A Friend in Need
01. A Friend in Need
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“A Friend in Need”
Chapter One

Spoilers for Identity Crisis, Recoil and Tribes

For the first time in well over a week, Ziva David was enjoying a deep, restful sleep. It had taken her far longer than she found acceptable to recover from her undercover assignment to catch the serial killer targeting military wives. The struggle at the end of the mission shouldn’t have been so difficult. She was a trained assassin, well versed in a multitude of moves designed to incapacitate her opponents. Yet somehow, in that instance, she had been reduced to crawling away from her target, desperate to get to his gun, since she was, for the first time in a very long time, completely unarmed. To have carried a weapon would have blown her cover as the promiscuous wife of a Marine currently deployed overseas. She had been the bait, and as she had recently so blithely informed Special Agent Courtney Kreiger, bait frequently gets eaten. She had triumphed in the end, her opponent falling dead upon her supine body, and the image of his emotionless face, and blank eyes would not let her rest in peace. Ziva had experienced night terrors after previous assignments, but never for this long. She couldn’t recall another time when she had been as badly shaken by a near death experience. She was prepared to die for her country, to die in battle, but somehow, this time, it had been different.

The situation with Michael Locke had complicated issues further. She didn’t understand how she’d let things get so out of control. It was one thing to seduce a suspected killer, in the hopes of entrapping him, but to sleep with a witness because you were feeling alone and vulnerable, a witness who became a suspect in a copycat killing, no less, was unforgiveable. She had seen the look in Tony’s eyes, when he had correctly guessed what had occurred between her and Michael, his expression radiating worry and disapproval. She was well aware that Tony was concerned about her, and ever since that moment, she could feel him watching her at work, as if waiting for an outward sign of weakness. She had been furious when she realized he was shadowing her, intent on ensuring her safety. She didn’t require his assistance. It was not necessary. Yet as much as she publicly and vocally decried his actions, it was reassuring to know that her partner cared enough to try to protect her. He could not, however, protect her from her own thoughts and memories, and certainly not from her nightmares.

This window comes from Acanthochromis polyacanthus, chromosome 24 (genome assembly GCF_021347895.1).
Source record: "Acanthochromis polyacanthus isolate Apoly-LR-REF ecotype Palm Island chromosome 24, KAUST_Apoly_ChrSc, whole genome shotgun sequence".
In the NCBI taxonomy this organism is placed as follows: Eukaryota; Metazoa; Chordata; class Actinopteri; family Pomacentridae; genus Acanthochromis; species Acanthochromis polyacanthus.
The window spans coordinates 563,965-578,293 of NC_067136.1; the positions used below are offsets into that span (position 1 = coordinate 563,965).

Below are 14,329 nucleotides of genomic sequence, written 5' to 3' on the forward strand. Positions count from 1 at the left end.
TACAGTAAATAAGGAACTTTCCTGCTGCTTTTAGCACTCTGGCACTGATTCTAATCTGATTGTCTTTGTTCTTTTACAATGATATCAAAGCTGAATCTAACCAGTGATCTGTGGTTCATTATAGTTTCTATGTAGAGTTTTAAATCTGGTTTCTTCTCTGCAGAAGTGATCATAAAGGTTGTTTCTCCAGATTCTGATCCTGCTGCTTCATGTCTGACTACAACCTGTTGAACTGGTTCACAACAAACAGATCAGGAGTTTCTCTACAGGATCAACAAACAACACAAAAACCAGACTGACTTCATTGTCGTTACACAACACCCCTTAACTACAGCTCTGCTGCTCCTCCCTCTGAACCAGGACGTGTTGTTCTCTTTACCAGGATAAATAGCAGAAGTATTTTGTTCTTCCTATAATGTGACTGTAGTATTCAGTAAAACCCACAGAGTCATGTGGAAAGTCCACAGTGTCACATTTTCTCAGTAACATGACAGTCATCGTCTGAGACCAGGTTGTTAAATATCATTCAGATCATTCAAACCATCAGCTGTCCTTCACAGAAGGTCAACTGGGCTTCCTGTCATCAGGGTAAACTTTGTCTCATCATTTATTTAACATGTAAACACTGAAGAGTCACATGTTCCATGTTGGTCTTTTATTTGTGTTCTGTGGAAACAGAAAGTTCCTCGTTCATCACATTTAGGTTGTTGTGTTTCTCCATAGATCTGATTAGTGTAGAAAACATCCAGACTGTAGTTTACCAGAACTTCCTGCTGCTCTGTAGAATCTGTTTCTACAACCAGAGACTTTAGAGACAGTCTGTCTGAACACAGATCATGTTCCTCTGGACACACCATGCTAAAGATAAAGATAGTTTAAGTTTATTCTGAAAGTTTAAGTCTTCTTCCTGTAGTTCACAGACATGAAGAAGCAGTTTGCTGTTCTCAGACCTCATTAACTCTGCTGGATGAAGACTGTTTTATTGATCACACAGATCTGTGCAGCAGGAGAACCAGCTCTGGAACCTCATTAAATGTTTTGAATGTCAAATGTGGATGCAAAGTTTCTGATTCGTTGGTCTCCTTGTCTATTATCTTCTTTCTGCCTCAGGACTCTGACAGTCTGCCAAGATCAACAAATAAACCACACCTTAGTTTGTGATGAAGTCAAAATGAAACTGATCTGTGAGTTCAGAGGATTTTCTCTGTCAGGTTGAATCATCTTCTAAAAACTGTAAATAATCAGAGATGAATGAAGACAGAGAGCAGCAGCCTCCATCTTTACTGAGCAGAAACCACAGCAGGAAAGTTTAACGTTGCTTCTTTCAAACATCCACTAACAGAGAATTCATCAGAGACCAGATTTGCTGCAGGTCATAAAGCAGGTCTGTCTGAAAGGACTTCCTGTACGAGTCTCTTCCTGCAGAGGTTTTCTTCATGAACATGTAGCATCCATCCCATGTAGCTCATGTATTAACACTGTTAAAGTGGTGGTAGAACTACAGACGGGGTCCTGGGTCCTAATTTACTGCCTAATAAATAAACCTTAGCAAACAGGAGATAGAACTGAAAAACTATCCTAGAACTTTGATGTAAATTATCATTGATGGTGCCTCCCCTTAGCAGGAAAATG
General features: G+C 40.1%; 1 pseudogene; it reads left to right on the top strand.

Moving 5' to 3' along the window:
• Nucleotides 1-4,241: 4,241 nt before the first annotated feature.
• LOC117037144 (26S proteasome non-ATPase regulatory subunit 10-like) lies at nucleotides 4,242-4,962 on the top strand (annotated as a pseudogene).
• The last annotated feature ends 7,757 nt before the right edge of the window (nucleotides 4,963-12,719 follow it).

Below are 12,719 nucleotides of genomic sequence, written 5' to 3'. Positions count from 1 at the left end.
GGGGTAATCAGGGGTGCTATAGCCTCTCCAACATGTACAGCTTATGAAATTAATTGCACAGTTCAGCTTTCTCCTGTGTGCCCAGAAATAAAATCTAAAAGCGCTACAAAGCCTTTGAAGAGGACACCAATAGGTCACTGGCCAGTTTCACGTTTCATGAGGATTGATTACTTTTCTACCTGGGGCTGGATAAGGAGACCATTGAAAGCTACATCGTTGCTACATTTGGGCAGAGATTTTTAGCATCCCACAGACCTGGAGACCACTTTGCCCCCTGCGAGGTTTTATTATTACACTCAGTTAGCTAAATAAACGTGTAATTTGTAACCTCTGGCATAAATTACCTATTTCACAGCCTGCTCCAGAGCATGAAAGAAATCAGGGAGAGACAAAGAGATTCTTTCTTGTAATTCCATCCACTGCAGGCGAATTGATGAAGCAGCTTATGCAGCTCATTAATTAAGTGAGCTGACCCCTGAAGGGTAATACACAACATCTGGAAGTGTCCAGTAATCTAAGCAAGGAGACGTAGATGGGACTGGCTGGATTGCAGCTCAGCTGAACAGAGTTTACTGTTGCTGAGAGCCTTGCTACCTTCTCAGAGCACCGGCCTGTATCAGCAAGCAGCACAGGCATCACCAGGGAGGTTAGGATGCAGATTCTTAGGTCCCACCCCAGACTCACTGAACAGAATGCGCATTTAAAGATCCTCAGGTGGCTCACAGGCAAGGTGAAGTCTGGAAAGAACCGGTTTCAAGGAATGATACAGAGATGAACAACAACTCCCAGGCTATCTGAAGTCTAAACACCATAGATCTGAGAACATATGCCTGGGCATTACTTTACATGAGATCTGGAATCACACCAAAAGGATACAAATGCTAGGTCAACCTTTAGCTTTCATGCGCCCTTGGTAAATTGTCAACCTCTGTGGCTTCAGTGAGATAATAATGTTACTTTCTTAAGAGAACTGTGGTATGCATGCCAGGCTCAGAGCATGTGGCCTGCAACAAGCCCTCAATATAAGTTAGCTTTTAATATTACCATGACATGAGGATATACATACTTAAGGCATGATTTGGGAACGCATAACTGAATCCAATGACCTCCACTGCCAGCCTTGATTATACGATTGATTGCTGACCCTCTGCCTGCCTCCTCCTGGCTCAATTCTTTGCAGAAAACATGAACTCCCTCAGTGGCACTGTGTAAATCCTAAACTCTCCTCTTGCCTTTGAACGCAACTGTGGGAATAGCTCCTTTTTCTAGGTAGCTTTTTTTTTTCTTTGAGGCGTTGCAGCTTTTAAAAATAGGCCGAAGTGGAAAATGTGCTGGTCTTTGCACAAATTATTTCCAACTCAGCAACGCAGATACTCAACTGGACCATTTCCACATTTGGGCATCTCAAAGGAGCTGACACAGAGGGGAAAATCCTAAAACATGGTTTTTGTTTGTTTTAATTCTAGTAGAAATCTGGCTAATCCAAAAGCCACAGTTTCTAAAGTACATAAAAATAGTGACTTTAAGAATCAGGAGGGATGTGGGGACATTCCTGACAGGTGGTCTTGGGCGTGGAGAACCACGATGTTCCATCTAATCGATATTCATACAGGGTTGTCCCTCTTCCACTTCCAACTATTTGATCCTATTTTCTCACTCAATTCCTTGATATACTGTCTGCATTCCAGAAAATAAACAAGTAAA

The confrontation with Gibbs down in Autopsy had actually done more to get her back on an even keel than anything. His statements may have seemed harsh to anyone not familiar with the former Marine's penchant for brutal honesty, but he had gotten through to her. He told her point blank that if she couldn't trust her instincts, then she was useless as an agent, and was on her way to getting herself, or her teammates, killed. That had been the turning point for her. She could finally start breathing again. It had still taken several days, but finally, finally, she could go to sleep with no nightmares haunting her. This was going to be her first night of real sleep, and she intended to enjoy every minute of it. When she had returned home from work, she had taken a long, relaxing bath, then a short shower to wash her hair and after completing her normal nightly routine, she had gratefully crawled into bed to find the rest she desperately needed.

Ziva had been asleep for all of six hours, when the ringing of her cell phone began slowly impinging on her subconscious, pushing her toward wakefulness. Pulling the pillow over her head to block the sound, she fought it, trying to ignore the conditioned response to immediately answer the phone. Even asleep she knew her team was not on call, so it couldn't be Gibbs or Tony calling her to a scene. Still, the habit to respond was ingrained by years of working for Mossad, and more recently, her adherence to Gibbs' Rule Number 3: Never be unreachable. Her tired mind tried to pull her back down into a deep sleep, but her conscience and her dedication won the battle, and pulling the pillow off and tossing it irritably to the side, she fought her way back to consciousness.

Her hand landed on the cell phone which she had placed on her night table out of habit. Her voice was roughened by sleep, but she spoke clearly as she answered, "David," not even bothering to look at the display to see who had the audacity to ruin her well deserved rest.

The voice coming through her phone was speaking softly, but the fear and desperation came through clearly. "Ziva, its Courtney. I'm in trouble, and I really need your help. Can you come and get me, please?"

Ziva snapped the rest of way awake in an instant and sat up, reaching over to turn on the lamp on the night table. "Location?" she demanded, as she was already sliding out of bed.

"Braddock Mall, north side, at the Food Court," came the hurried response.

"I will be there in 30. Watch for me. Are you injured?" Ziva asked, having heard just the slightest tinge to Courtney’s voice, suggesting the young woman was in pain.

“Just a little. I’ll be fine. Just hurry, okay?” Courtney pleaded.

Ziva was already out of bed, and grabbing clothes from her drawers when she answered, “I will be there as soon as possible. Stay there,” Ziva said as she pulled on a pair of black cargo pants.

“Thanks,” Courtney breathed, and then disconnected.

Ziva tossed her phone onto the bed, so she could pull a sweater over her head, then reaching into her top dresser drawer, she began to arm herself. One leg of her pants was pushed up, so that she could strap on a knife and the ankle holster that housed her tiny automatic. A belt was threaded through the loops of her pants, and another knife case was secured to it. A gun holster was strapped to the opposite side of the belt and she slid her Sig into its leather holder, clipping extra cartridges next to it. Then, satisfied with her armament, she reached over and snagged the phone, which she tucked into a pocket. After hurriedly pulling on socks and shoes, she grabbed a light jacket and car keys and headed for the door.